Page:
Since I was a kid, I’ve always loved Volkswagen Beetle’s. My parents often retell stories of me as a kid yelling “Volkswagen!” from the backseat of the car whenever I would see one. Sadly, I’ve never owned one. For me it has to do with not knowing which end of a screwdriver to use as I’m not mechanically inclined, or motivated. Regardless, they are fun cars to look at and photograph. One of my favorite local car shows each year is the No-Show Air-Cooled VW & Vintage Bicycle Gathering put on by the VooDoo Kruizerz in Kaysville, Utah.
In 2021, I decided to use my Yashica Mat-124 G and some CineStill BWXX 120 film. According to the CineStill website: [BWXX] has a variable base sensitivity of ISO 250 under daylight (5500K) and ISO 200 under tungsten (3200K) lighting conditions, and can be rated up to ISO 1600 with the appropriate processing compensation. Ideal for low light situations, this film delivers rich blacks and and wide range of tonal steps, while also providing very high sharpness, crisp micro-contrast, and a fine grain structure.
I shot both of my rolls at ISO 200 on a cloudy afternoon. The film delivered some very nice tones, contrasty (if that’s a word) blacks, and are very sharp. When I scanned these images, I removed a few specs of dust, lowered the brightness on a few, and that was it. Brightness to contrast was evenly balanced for most shots. I’m really pleased with how this film looks. After seeing the results, I went back and purchased more in 120 and 35. At $12.99 for a roll for 120 and $9.99 for 35 (36 exp), the 35 is a value for current film prices.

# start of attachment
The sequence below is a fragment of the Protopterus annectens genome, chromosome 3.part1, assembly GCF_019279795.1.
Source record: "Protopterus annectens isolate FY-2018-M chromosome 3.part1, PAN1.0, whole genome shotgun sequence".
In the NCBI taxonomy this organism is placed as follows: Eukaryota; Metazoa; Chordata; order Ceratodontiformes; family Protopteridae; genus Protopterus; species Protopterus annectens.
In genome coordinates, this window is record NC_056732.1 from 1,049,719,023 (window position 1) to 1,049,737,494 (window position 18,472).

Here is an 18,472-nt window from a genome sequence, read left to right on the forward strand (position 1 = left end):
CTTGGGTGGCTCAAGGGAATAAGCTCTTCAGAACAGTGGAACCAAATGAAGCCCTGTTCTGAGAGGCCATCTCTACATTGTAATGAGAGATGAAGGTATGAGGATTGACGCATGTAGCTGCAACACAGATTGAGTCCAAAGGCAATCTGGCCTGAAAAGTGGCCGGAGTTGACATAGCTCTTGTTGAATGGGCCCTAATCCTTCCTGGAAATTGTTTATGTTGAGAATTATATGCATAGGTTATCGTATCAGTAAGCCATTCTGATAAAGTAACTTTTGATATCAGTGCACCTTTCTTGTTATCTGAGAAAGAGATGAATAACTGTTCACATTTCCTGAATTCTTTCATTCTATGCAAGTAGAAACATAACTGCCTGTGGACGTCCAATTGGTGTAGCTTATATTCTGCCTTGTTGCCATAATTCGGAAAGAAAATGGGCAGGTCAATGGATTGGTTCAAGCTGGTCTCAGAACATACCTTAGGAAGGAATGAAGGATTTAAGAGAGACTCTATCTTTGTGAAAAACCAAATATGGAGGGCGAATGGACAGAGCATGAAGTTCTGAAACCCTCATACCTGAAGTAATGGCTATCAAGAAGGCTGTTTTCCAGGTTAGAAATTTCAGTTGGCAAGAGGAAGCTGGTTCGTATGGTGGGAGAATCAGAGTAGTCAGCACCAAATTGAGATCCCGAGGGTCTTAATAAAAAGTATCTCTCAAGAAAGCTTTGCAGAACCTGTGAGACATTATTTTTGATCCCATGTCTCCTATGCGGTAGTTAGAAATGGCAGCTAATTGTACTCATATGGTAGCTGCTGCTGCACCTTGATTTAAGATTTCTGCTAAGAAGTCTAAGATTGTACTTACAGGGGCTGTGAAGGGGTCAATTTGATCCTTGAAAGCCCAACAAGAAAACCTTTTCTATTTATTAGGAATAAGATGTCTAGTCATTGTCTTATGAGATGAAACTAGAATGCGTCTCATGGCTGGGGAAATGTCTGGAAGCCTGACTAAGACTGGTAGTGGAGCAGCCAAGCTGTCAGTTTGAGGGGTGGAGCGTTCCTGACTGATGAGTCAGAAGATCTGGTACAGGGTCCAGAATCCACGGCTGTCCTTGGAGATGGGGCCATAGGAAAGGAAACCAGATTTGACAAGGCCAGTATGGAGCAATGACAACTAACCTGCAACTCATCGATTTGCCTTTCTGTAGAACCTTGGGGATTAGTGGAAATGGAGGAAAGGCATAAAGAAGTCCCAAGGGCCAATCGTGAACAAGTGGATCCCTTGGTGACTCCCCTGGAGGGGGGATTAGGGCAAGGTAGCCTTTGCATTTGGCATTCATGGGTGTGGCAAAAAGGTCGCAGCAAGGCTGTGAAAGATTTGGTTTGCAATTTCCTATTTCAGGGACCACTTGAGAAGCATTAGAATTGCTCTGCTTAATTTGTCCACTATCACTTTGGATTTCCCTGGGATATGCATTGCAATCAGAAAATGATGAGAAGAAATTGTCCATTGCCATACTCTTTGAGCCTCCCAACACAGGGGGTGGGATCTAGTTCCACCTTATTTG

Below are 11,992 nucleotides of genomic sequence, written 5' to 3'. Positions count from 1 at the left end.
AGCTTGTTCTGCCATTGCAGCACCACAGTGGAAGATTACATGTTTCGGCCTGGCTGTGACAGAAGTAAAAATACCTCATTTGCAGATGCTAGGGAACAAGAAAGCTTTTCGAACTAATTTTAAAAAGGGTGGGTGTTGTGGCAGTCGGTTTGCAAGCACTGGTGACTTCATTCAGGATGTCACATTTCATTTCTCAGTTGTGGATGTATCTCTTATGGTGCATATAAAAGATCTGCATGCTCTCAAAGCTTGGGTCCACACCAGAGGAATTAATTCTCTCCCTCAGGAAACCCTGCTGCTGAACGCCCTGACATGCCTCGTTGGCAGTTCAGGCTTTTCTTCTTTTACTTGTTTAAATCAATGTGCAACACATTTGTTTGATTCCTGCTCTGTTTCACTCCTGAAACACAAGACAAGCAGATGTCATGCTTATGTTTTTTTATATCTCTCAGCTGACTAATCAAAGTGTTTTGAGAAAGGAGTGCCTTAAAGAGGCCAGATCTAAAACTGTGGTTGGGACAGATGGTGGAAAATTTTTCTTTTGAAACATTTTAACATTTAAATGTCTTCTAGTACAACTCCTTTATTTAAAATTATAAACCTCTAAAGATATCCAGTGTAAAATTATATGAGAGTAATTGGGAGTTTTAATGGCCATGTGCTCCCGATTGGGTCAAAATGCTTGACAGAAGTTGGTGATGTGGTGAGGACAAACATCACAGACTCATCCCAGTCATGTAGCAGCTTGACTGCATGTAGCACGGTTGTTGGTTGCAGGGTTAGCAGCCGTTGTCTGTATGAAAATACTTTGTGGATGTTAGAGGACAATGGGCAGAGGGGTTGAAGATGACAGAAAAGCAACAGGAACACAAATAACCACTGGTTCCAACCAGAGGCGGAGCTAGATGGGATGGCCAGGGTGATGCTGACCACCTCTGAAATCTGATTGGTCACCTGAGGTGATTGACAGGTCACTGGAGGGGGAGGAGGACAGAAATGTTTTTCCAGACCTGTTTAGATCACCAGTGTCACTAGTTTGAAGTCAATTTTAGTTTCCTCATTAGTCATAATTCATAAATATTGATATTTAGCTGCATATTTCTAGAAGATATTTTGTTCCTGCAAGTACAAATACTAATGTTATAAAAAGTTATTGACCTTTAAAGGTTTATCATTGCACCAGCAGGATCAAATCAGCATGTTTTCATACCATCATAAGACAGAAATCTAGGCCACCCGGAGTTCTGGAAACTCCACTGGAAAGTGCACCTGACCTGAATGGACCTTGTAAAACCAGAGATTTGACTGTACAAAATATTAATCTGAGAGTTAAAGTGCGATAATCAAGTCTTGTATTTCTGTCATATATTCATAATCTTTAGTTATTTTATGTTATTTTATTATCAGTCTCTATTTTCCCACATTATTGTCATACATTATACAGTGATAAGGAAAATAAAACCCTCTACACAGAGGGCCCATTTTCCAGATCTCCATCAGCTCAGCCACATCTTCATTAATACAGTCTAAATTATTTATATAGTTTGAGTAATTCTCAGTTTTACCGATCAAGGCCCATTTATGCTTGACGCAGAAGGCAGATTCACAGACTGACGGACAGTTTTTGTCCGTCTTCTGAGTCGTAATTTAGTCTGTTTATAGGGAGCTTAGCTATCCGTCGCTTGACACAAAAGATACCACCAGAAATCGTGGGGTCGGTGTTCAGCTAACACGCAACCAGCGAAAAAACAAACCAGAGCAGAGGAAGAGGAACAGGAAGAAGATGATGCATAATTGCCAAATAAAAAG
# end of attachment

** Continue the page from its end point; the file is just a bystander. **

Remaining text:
Camera: Yashica Mat-124 G (1970 – 1986)
Film: CineStill BWXX (Double-X)
Process: CineStill DF96 Monobath (3 Min @ 26° C)
Scanner: Epson V700 Photo
3 thoughts on “Beetle’s and CineStill BWXX 120”
Having or producing sharp contrasts between light and dark areas in photography.
Having great contrast between light and dark areas (of a subject or photograph)
having sharp differences between black and white
The American Heritage® Dictionary of the English Language, 5th Edition.
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Thanks Maurice! 🙂
Some great shots there and the tones look really creamy. I always seem to end up shooting my Yashicamat 124G stopped down, forgetting just how great it can look when opened up to reduce the depth of field.
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